January 1, 2018 was established as the date upon which benefit payments begin but the Act allowed employers to begin taking deductions as of July 1, 2017 to offset the cost of acquiring the mandated insurance policies.
The New York State Workers’ Compensation Board recently revised its proposed regulations (described in our previous blog post here) to the law. The revisions were in response to over 100 written comments. Here is a quick summary of those revisions:
Senate Majority Leader Mitch McConnell recently gave a candid assessment of the chances of getting an Affordable Care Act (ACA) replacement bill through the Senate, saying “I don’t know how we get to 50 (votes) at the moment.” That succinctly captures the political dilemma. There has long been broad bipartisan agreement that the nation’s health care system was in need of repair. Something had to be done to contain rapidly rising health care costs, increase the quality of medical outcomes, and to expand coverage. But there was little or no bipartisan agreement on how to do it. Indeed, no major health care initiative since Medicare was enacted in 1965 has enjoyed true bipartisan support.
In a previous post we discussed the significant new obligations New York City’s “Freelance Isn’t Free Act” imposes on employers that retain the services of freelance independent contractors. On May 15, these requirements became effective for all freelance contracts executed on or after that date. Some of the law’s key provisions include the requirements that freelance services in excess of $800 be detailed in written contracts and that employers provide payment for freelance services within 30 days, and a prohibition on retaliation against freelancers who exercise their rights under the law.
The New York City Department of Consumer Affairs, Office of Labor Policy Standards has issued some limited initial guidance on the law but, as we discussed in our earlier post, numerous questions remain concerning the law’s practical implications. Please stay tuned to Employment Matters for updates as we continue to monitor this law’s impact on companies that rely on freelance workers.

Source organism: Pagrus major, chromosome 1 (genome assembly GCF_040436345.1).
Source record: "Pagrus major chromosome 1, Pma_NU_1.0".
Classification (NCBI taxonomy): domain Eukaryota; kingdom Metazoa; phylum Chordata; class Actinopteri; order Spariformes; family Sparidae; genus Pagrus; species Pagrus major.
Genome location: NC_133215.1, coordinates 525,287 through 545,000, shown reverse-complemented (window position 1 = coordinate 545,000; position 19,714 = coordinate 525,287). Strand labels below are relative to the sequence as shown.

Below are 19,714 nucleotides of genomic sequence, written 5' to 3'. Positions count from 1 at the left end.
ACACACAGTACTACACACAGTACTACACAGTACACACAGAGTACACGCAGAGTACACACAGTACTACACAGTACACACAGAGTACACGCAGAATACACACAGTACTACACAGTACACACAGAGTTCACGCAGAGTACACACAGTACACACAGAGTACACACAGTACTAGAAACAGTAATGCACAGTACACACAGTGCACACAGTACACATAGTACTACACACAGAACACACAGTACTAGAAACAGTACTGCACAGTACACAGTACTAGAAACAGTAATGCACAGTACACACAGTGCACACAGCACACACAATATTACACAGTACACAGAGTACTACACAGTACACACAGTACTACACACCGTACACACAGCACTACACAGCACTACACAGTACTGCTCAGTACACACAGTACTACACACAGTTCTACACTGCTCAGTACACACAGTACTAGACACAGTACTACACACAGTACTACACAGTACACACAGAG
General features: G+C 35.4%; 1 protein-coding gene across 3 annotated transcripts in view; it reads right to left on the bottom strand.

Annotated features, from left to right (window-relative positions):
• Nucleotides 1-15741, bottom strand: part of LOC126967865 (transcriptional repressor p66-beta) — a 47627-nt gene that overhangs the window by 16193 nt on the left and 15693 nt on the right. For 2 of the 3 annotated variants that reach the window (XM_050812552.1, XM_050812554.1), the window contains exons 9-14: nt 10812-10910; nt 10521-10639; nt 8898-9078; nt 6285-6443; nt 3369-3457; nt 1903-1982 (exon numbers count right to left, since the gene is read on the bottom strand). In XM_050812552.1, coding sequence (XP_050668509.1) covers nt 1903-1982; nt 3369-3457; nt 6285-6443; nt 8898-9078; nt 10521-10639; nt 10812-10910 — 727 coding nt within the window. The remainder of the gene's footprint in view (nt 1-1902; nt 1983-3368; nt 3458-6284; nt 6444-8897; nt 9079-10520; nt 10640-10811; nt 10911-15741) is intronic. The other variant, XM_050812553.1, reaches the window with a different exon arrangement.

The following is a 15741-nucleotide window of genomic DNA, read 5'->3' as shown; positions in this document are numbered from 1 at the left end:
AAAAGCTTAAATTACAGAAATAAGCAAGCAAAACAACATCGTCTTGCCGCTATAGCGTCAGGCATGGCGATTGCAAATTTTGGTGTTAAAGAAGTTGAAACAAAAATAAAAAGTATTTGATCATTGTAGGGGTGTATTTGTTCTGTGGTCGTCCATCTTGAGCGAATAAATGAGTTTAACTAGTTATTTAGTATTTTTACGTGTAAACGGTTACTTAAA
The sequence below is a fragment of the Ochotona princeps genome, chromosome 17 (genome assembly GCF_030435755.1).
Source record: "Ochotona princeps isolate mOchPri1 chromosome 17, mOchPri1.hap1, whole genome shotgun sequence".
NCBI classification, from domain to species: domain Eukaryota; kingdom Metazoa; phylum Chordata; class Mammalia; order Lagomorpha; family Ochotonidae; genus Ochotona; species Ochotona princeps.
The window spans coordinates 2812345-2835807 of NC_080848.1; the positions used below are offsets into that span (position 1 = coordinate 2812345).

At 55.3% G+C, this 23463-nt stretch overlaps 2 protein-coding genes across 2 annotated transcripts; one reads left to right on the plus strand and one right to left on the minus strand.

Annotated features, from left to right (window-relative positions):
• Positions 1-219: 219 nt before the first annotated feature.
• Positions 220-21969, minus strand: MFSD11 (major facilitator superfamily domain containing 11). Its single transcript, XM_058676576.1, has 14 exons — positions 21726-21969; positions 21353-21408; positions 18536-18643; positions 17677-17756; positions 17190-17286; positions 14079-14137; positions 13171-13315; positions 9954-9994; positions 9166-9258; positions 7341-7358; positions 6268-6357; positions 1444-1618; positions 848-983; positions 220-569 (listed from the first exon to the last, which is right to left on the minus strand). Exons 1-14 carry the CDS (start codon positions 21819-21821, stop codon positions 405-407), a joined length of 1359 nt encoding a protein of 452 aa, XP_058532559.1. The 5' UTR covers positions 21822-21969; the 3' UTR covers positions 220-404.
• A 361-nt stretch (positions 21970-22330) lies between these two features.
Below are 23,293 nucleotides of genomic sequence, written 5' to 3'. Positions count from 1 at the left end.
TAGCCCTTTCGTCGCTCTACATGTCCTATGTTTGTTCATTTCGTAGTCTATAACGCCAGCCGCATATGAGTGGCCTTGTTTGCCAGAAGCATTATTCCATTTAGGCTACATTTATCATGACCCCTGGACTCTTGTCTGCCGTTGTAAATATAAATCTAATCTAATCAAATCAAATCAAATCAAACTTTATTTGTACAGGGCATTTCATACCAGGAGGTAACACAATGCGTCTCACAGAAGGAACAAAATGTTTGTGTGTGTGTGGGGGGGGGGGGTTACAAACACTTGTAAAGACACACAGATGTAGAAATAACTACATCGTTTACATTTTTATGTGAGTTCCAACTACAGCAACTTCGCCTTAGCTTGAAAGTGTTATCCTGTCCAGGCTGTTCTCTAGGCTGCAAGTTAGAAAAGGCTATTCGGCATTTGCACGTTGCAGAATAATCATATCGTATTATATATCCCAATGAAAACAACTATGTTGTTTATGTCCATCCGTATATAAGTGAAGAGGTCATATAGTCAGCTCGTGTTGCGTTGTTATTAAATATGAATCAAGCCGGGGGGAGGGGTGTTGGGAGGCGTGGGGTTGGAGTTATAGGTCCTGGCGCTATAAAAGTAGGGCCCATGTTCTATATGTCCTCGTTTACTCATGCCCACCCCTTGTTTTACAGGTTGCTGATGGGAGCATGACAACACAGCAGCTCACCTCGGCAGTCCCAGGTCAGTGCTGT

In today’s global economy, the landscape surrounding immigration issues is becoming increasingly complex. Penalties for violations of federal and state immigration rules extend beyond civil fines to more serious consequences, including but not limited to, criminal liability. Now more than ever companies must stay ahead of the latest in immigration law and compliance. In a three-part webinar series, Mintz Levin’s Immigration Practice aims to arm employers with best practices and tools regarding compliance in key areas of immigration law.
Part I: I-9 Compliance and Best Practices — Monday, May 8, 2017
Part II: E-Verify Compliance and Best Practices — Tuesday, May 30, 2017
Part III: Wages, Recordkeeping, and Job Changes – Compliance in Employment-Based Immigration — Thursday, June 22, 2017
Don’t wait, register for all or any combination of webinars in the Immigration Webinar Series starting May 8, 2017!
We had such a spirited panel discussion on pay equity at our Third Annual Employment Law Summit recently that we wanted to follow up with a post addressing the current state of play on pay equity legislation, particularly with respect to salary history disclosure laws. This is a rapidly advancing area of the law in which we continue to see new developments.